It’s a marvellously detailed portrait of the life, loves, lusts and complexes of a Jewish teenage boy, perfectly evoking a particular time and place and bringing it to life, but actually subtly nuanced just because it’s seen through the lens of experience. And it’s warmly inclusive too – just enough Yiddishisms to get the feel right but always accessible from the context – you don’t have to be Jewish! Bent and Humphreys have done Jacobson and Jewish Manchester proud and they can kvell (Yiddish: express pride) over a job well done.

By Judi Herman

The Mighty Walzer runs until Saturday 30 July, 7.30pm & 2.30pm, £8-£16, at Royal Exchange Theatre, Manchester, M2 7DH. www.royalexchange.co.uk

Howard Jacobson and Sherry Ashworth appear in conversation on Monday 11 July, 7pm, £5, at Royal Exchange Theatre.

The Mighty Walzer Walking Tour runs Sunday 17 – Thursday 28 July, 10.30am, £7, at Manchester Jewish Museum, M8 8LW; 084 3208 0500. www.manchesterjewishmuseum.com

Chess in Shorts, an exhibition by Howard Jacobson and Manchester Jewish Museum, runs until Saturday 30 July, FREE, at the Royal Exchange Theatre.

Read our interview with The Mighty Walzer's playwright and actor, Simon Bent and Elliot Levey as well as hearing our podcast with table tennis champion Jeff Ingber.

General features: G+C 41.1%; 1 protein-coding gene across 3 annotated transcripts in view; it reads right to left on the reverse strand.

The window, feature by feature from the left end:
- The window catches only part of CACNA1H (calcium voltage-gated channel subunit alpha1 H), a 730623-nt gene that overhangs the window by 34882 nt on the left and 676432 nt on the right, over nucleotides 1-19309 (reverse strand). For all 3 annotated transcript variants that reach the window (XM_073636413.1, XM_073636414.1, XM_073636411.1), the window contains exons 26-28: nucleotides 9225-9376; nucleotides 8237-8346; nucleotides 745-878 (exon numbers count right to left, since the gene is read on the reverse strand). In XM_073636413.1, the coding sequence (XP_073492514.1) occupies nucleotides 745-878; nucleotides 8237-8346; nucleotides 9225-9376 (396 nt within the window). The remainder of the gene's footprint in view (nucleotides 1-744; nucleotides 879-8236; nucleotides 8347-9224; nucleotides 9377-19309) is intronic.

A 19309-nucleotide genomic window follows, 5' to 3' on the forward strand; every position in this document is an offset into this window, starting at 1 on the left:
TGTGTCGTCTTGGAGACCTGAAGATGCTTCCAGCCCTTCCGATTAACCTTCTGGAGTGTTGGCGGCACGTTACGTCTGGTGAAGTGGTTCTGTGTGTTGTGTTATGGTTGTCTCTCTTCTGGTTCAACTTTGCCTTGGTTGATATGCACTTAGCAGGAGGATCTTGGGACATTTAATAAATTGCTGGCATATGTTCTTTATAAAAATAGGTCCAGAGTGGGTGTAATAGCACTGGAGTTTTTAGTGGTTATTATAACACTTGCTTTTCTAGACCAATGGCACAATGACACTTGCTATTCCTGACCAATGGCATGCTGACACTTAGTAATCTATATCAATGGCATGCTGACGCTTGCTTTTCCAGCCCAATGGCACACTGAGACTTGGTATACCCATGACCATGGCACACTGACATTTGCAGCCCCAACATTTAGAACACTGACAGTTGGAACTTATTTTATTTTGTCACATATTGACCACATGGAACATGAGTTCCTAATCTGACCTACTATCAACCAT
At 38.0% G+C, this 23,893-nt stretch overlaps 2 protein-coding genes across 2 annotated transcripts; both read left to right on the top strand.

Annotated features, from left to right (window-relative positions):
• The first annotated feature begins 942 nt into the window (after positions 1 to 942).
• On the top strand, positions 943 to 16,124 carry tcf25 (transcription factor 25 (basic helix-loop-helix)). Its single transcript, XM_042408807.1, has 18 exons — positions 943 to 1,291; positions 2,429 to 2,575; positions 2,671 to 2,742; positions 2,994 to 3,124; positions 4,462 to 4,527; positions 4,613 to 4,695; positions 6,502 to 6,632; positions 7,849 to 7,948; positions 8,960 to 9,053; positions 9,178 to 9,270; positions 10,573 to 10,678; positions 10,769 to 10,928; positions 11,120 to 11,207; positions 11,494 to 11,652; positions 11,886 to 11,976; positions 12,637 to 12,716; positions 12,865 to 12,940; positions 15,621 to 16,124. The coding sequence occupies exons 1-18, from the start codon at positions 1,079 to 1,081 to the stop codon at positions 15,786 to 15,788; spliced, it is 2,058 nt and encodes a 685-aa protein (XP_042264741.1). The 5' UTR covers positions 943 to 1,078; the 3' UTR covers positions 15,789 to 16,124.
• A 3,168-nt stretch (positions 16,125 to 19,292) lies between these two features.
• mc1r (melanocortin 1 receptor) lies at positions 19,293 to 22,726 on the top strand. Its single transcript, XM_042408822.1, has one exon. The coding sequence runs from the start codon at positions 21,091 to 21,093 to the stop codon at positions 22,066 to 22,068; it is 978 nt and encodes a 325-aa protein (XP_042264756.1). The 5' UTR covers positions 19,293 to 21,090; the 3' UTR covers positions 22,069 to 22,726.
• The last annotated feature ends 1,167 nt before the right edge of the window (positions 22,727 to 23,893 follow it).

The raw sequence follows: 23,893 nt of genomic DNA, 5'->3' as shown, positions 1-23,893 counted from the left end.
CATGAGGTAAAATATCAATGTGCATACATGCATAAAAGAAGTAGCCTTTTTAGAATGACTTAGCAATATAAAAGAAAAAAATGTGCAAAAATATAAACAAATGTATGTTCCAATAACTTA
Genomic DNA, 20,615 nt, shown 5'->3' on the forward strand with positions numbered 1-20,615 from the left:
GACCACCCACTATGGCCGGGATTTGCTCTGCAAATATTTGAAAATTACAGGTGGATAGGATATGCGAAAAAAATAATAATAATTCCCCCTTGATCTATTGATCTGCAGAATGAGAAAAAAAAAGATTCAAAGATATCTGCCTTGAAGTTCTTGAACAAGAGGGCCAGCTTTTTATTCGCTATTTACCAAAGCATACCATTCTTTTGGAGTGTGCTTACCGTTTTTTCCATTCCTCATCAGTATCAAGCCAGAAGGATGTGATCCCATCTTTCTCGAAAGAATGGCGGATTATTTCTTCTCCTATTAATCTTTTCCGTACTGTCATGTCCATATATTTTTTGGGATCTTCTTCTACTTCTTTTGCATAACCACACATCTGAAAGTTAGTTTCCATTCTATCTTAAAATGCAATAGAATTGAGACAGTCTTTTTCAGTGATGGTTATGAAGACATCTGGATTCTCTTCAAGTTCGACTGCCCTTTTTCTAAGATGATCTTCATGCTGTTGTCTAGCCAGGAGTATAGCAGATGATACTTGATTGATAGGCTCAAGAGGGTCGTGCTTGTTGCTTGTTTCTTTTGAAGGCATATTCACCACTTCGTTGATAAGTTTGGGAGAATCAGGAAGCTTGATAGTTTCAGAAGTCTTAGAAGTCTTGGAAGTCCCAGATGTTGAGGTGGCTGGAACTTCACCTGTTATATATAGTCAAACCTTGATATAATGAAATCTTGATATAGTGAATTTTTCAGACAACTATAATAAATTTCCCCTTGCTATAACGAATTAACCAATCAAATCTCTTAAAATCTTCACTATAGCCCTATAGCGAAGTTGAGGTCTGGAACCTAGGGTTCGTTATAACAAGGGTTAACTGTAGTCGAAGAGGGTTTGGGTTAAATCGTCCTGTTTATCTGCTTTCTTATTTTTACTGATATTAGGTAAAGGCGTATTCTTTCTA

Interview: Playwright Simon Bent and actor Elliot Levey talk life in Manchester and bringing Howard Jacobson’s comic novel The Mighty Walzer to the stage

01RET Rehearsal The Might Walzer Elliot Levey (Oliver Walzer) photo Jonathan Keenan “It became a very exotic place for me.” Simon Bent is talking about the Manchester of the 1950s, the setting of Howard Jacobson’s mighty tale of table tennis, teenage angst and Jewish family life. “What attracted me to the book is that it’s about a particular culture at a particular time which is gone. Part of the book is about the loss of that Manchester. It was Howard’s attempt to ‘get down’ that world before it got lost.”

So how has the playwright approached the equally mighty task of bringing Jacobson’s erstwhile Manchester to the stage?

In the novel, the eponymous Oliver Walzer looks back on his teenage days growing up in houseful of aunties, run by his complicated mother and dominated noisily by his larger-than-life father, a salesman of ‘swag’, chachkas (Yiddish for cheap trinkets), and anything he can sell off the back of his van. Bright and bookish Oliver’s great escape is table tennis, a game where he can become first among equals: that is, other nerdy teenage Jewish boys equally obsessed with their indoor sport – and sexual yearnings.

“The clear through line is Ollie, sometime in the future, remembering his past – the pull between the grandiose ambitions of his father and the more reserved character of his mother. The grip of his family is something he struggles to escape from. The story is about his awakening through ping pong and adolescence through to leaving home.”